4.1 Effect of Fertilization on Downward Particle Flux
 Neither the 234Th nor the sediment trap data indicate major fertilization-induced export, despite the clear increase in NCP. Moreover, the UVP showed no increase in particles >100 µm upon fertilization. In contrast, evidence is mounting that iron fertilization of Si-replete waters, leading to diatom blooms, can induce severalfold higher export than during LOHAFEX and enhance flux to deep waters (EIFEX [Smetacek et al., 2012], CROZEX [Salter et al., 2007; Morris and Sanders, 2012], SEEDS II [Aramaki et al., 2009], SERIES [Boyd et al., 2005], SOFeX [Buesseler et al., 2004], KEOPS [Blain et al., 2007], and IronEx-II [Bidigare et al., 1999]).
 The LOHAFEX data thus suggest that iron fertilization of Si-limited Southern Ocean waters, which does not stimulate diatom blooms, enhances neither shallow export nor deep POC flux. This is consistent with the view that diatoms are major contributors to new production [Dugdale and Wilkerson, 1998, 2001], given the importance that sinking may have in diatom ecology [Smetacek, 1985; Salter et al., 2012]. It has hence been questioned whether Southern Ocean iron fertilization would work at all to enhance carbon sequestration if it does not do so under Si limitation, because Si is already fully utilized in the Southern Ocean [Trull et al., 2001b]. However, iron fertilization can lower the Si:C ratio of exported material and, thus, can sequester more carbon for the same amount of Si [Smetacek et al., 2012; see also Salter et al., 2012]. Thus, we do not believe that the LOHAFEX results imply that iron fertilization cannot enhance Southern Ocean carbon sequestration.
 However, we cannot readily disentangle the effects on downward POC flux of the lack of diatoms on the one hand and the very high grazing pressure and particle reprocessing by zooplankton on the other. Thus, LOHAFEX provides no conclusive proof that downward POC flux in low-Si sub-Antarctic waters will never be enhanced by iron fertilization, especially since significant export and deep POC flux do occur in low-Si regions [Cardinal et al., 2005; Henson et al., 2012; Honjo et al., 2008; Planchon et al., 2013; Trull et al., 2001a]. Organic carbon did accumulate in the mixed layer (section 4.2), leaving open the possibility that enhanced export occurred after the end of the experiment, although the heavy grazing and particle reprocessing by zooplankton would probably have strongly attenuated any future export event.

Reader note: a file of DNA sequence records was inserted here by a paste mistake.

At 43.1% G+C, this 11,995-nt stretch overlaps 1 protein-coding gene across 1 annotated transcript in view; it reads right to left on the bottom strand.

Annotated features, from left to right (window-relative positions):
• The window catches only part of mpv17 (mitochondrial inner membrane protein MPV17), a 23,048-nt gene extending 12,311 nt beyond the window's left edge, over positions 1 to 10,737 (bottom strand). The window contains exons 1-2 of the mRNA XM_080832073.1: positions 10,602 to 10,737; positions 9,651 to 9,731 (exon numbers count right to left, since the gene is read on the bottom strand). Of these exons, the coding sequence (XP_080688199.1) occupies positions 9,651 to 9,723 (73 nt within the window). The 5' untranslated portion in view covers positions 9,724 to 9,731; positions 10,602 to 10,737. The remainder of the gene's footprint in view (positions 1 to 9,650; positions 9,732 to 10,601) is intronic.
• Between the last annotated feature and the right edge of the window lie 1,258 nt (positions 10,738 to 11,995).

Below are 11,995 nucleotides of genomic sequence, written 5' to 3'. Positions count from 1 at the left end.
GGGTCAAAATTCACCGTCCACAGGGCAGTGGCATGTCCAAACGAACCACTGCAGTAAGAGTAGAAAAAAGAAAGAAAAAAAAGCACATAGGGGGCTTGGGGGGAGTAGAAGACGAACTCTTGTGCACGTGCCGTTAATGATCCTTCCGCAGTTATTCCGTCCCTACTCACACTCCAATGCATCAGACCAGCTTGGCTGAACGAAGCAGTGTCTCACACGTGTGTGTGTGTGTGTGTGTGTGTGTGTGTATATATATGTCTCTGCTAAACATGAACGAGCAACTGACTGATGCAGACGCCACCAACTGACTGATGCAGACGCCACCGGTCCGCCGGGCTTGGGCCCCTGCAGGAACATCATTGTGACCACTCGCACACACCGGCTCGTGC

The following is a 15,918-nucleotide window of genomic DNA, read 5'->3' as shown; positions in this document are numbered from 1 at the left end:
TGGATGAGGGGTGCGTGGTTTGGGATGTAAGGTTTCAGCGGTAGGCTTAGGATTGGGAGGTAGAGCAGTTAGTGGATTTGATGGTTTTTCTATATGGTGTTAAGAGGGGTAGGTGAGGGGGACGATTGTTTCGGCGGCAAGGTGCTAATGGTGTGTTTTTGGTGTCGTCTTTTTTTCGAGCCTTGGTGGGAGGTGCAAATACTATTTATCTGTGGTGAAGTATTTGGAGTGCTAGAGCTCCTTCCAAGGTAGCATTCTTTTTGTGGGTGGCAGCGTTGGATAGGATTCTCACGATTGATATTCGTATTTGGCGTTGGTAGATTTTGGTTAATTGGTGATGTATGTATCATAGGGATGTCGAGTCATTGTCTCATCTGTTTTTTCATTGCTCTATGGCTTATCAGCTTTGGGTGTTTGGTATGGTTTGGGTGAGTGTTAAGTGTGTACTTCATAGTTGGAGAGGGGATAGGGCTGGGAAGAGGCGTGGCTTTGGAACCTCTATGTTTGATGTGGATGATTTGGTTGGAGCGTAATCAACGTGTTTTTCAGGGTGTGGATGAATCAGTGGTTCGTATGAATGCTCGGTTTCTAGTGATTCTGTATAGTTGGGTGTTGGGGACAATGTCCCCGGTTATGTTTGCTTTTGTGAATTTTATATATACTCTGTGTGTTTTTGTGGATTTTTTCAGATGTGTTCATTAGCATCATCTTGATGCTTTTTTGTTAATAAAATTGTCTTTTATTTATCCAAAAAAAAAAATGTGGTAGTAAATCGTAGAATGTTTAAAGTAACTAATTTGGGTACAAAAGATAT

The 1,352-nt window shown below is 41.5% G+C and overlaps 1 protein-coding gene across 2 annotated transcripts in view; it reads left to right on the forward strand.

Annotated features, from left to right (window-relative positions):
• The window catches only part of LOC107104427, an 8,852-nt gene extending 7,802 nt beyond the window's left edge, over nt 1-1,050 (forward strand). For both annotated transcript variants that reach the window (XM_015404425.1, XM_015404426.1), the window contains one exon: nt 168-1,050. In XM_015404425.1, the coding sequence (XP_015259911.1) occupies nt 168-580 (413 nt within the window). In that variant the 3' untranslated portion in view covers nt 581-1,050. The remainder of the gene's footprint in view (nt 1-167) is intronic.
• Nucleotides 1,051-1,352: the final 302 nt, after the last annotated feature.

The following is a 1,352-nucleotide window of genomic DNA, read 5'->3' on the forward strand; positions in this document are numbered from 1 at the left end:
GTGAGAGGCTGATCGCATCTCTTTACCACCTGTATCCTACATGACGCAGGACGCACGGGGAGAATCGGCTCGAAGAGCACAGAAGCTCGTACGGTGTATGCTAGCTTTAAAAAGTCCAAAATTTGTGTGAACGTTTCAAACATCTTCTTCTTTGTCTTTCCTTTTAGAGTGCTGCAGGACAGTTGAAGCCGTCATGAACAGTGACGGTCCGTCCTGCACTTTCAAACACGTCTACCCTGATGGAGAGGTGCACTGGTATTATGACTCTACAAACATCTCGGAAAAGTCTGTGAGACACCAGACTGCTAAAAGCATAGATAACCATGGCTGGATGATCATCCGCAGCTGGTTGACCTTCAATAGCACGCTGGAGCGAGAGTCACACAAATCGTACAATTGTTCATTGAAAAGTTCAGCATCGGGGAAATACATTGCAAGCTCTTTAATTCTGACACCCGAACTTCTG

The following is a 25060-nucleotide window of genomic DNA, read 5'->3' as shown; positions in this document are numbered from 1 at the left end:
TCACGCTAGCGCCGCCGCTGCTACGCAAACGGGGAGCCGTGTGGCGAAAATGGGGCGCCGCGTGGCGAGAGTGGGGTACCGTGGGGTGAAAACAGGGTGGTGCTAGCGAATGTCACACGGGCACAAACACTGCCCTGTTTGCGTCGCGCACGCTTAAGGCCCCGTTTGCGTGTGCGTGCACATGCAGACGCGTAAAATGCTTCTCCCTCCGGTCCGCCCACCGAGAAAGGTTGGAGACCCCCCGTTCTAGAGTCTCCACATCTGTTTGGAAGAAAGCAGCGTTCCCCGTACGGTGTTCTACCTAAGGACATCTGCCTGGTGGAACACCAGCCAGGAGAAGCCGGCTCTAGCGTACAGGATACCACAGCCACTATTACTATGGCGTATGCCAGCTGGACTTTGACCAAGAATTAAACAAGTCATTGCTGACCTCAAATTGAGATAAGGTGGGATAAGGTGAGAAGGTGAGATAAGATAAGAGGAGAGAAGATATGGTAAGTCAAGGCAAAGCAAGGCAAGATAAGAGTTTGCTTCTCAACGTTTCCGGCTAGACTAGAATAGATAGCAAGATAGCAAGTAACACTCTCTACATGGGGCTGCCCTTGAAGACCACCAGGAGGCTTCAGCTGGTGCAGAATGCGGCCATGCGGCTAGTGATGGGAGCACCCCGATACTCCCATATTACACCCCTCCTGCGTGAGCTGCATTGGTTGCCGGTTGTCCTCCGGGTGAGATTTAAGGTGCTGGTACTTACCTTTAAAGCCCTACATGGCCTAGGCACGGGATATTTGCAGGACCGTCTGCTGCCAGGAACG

Nevertheless, our results agree with those of SAZ-SENSE, which reported lower export and greater mesopelagic remineralization in naturally iron-replete than in iron-limited low-Si sub-Antarctic waters [Bowie et al., 2011; Ebersbach et al., 2011; Jacquet et al., 2011]. Only a modest response, mostly by nondiatom phytoplankton <20 µm, was found upon iron fertilization of sub-Antarctic low-Si waters during SAGE, suggesting that export was probably not greatly enhanced [Harvey et al., 2010; Peloquin et al., 2010]. In contrast, POC export at the low-Si sub-Antarctic SOFeX North site was enhanced by iron fertilization, with NO3− depletion similar to LOHAFEX [Bishop et al., 2004; Coale et al., 2004]. However, Si(OH)4 in SOFeX North was above limiting concentrations and, apparently, replenished in the elongated patch by admixture of surrounding water. Weakly silicified diatoms contributed 44% to total phytoplankton POC and aggregated eventually [Coale et al., 2004]. Thus, while SOFeX North is nominally considered a “low-Si” experiment, diatoms were not initially Si limited and did bloom, in strong contrast to LOHAFEX.
4.2 Comparison Between NCP, 234Th, and Sediment Traps
 Comparing these three methods is fraught with complications, since export may lag production, the methods integrate over different time scales and depths, and each suffers from biases and uncertainties [Lampitt et al., 2008b; Le Moigne et al., 2013; Morris et al., 2007; Savoye et al., 2008]. However, the long duration and Lagrangian nature of LOHAFEX mitigate some of these problems, and while significant uncertainties are associated with each of our estimates, we do not believe that any of the methods is grossly biased. Figure 8 summarizes our main conclusions.